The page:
High Pressure Pasteurisation: Reducing Pathogens Extending Shelf Life

New non-thermal food processing technologies aim to provide safe, high quality foods with desirable nutritional, physio-chemical and sensorial properties, writes Chris Harris.
calendar icon 30 June 2013
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More recently with the use of minimal processing treatment concepts have been added to the already existing food processing requirements.

Some of them might be beneficial for the improvement of hygiene and the extension of shelf life, according to a report by Volker Heinz and Roman Buckow in Journal of Consumer Protection and Food Safety.

Hydrostatic high pressure technology is relatively new to food industry and is more and more considered as an alternative to traditional preservation methods like heat processing.

This relatively new processing system has demonstrated the inactivation of bacteria, spores and viruses.

High Pressure Processing (HPP) is a system to provide food safety in products after they have been processed cooked and packaged.

The process extends the quality and shelf life of products and also reduces the need to extra preservatives.

With HPP, food producers can meet the increasing consumer demand for foods that are safe and nutritious, free from additives, good tasting and have a long shelf life.

multivac HPP system

This gives customers extra convenience and fresh and processed food or ready-to-eat meals with a superior quality can be stored and consumed over an extended period of time, according to packaging giant Multivac, whose system is pictured right.

HPP kills pathogens and helps significantly to reduce the numbers of spoilage organisms on the product.

RTE meats can see a log-104 colony-forming units per gramme (CFU/g) reduction in Listeria monocytogenes, and raw sausage complete inactivation (log-108 CFU/g) of E. coli and Listeria innuocua and no Salmonella or Listeria in samples according to research.

However, at the same time, high-pressure processed meats retain their original sensory qualities of texture, colour and nutritional content.

HPP can also more than double the shelf-life of products using alternative preservation methods.

As an HPP contract service provider, Universal Pasteurization Co. in Lincoln, Nebraska, has installed multiple Avure 350L systems to handle its growing volume. (Photo © Matt Ryerson, courtesy of Avure Technologies)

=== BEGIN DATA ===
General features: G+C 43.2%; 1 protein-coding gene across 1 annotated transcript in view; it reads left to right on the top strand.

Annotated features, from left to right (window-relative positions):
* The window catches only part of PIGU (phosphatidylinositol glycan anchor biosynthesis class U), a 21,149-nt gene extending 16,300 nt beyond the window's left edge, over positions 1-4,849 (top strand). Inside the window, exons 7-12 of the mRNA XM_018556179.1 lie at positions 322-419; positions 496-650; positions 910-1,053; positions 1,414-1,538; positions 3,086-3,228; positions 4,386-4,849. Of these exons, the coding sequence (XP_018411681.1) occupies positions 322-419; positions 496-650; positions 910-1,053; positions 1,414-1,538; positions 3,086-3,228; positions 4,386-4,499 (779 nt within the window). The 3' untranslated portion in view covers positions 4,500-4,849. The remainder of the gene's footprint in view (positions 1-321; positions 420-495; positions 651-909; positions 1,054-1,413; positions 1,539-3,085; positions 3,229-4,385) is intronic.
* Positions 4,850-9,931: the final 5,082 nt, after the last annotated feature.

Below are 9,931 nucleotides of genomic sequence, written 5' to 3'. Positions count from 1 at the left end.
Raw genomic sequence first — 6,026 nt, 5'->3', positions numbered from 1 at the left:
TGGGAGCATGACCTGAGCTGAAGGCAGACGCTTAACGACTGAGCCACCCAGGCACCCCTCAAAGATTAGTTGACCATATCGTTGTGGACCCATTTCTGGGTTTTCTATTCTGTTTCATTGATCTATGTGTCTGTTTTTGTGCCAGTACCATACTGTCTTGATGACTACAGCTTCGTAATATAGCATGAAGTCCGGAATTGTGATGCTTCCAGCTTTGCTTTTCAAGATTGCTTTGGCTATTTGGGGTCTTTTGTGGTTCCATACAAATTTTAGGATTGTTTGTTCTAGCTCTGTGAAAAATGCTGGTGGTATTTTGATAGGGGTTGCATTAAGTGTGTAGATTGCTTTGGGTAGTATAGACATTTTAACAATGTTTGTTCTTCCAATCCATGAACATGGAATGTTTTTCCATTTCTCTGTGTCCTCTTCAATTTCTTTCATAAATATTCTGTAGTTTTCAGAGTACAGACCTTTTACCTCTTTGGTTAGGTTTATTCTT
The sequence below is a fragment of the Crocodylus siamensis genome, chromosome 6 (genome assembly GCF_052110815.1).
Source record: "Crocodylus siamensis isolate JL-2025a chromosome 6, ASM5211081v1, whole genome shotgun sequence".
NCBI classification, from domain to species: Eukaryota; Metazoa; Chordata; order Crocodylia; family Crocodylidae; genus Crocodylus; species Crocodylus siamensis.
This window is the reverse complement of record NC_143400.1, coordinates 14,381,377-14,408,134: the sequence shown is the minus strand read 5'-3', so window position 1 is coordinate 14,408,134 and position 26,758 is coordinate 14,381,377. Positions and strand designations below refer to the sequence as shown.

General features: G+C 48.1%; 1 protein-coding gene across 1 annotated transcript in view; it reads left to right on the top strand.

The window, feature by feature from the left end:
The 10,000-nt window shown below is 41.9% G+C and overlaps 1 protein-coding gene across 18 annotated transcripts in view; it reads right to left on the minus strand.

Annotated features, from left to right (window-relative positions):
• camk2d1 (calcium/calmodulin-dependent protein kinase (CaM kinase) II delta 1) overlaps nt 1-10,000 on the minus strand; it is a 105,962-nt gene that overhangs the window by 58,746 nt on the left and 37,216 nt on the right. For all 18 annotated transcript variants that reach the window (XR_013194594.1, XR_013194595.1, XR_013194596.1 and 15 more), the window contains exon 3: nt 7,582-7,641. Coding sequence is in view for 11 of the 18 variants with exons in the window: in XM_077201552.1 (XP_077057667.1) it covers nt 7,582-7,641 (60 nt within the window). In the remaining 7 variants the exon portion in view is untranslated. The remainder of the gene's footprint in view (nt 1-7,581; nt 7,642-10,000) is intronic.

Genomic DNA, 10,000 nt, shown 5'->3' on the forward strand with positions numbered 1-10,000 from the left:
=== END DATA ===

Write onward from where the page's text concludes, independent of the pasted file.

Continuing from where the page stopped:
According one of the developers of the process, Avure: “High pressure processing is a science-based post-lethality intervention step for ready-to-eat meats.

“HPP is not merely a surface treatment, but effective throughout the product package, whatever its size or shape. This is especially important to those meat processors producing sliced deli meats, where the risk of re-contamination with harmful pathogens, particularly Listeria monocytogenes, may be greatest.”

The process is a cold pasteurisation technique in which products, already sealed in its final package, are introduced into a vessel and subjected to a high level of isostatic pressure (300–600MPa / 43,500-87,000psi) transmitted by water, according to one of the pioneers of the process, Spanish company, Hiperbaric.

Every product is placed under a specific pressure for a specific length of time.

The system takes away the need for the processor to use a thermal system of pasteurisation, which is traditionally used in the food industry for the preservation of products, which helps with labels such as 'natural' or 'organic'.

However, thermal pasteurisation can also have a destructive effect on vitamins and can change flavour.

According to Multivac, high pressure processing is in principle suitable both for modified atmosphere (MAP) and vacuum packaging and in many cases, MAP outperforms a vacuum package, such as in terms of product appearance or convenience.

However, the company said that it can be technologically more challenging in combination with HPP. On the other hand, it can lead to positive effects in terms of shelf life extension.

July 2013

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